Structure of rhodolith beds from 4 to 55 meters deep along the southern coast of Espírito Santo State, Brazil
Amado-Filho, Gilberto M.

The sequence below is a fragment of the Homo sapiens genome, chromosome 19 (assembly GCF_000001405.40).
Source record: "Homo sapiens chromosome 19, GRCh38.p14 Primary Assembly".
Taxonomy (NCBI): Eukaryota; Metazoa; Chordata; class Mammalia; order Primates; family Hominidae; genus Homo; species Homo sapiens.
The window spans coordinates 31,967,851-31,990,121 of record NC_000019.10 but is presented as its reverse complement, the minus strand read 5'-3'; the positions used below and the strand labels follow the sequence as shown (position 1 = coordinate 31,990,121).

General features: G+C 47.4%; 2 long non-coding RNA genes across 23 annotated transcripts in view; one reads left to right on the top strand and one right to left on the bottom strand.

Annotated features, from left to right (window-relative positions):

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Rhodoliths are one of the most extensive benthic communities of the Brazilian continental shelf, but their structure is poorly known. The richest marine flora of Brazil’s coastal zone is found in Espírito Santo State and its diversity has been partly associated with the presence of extensive areas of rhodoliths, extending from the intertidal zone to 120 m across the continental shelf. One species of kelp, Laminaria abyssalis, is endemic to this area and occurs between 45 and 120 m depth. Our objective was to determine the density and physical dimensions of the superficial rhodoliths between 4 and 55 m depth in the southern region of Espírito Santo State. The study area was 3 to 45 km offshore. Samples were obtained in 2004 and 2005 by Scuba diving in three depth zones: 4–18 m, 25–30 m and 50–55 m. Transect lines and video images were used to determine rhodolith density. The diameter and sphericity of at least 60 individuals from each zone were measured. Rhodolith size increased and density decreased from the shallow to the deeper zones. Spheroidal was the typical shape throughout the depth zones. Five rhodolith-forming genera were identified: Lithothamnion, Lithophyllum, Hydrolithon, Neogoniolithon and Sporolithon. Epibenthic biomass and species richness over the rhodolith bed in the shallow zone was lowest in winter, likely the result of disturbance caused by typical winter storms. Changes in light and temperature are probably the most important factors in the changes observed in the rhodolith beds from the deepest zones.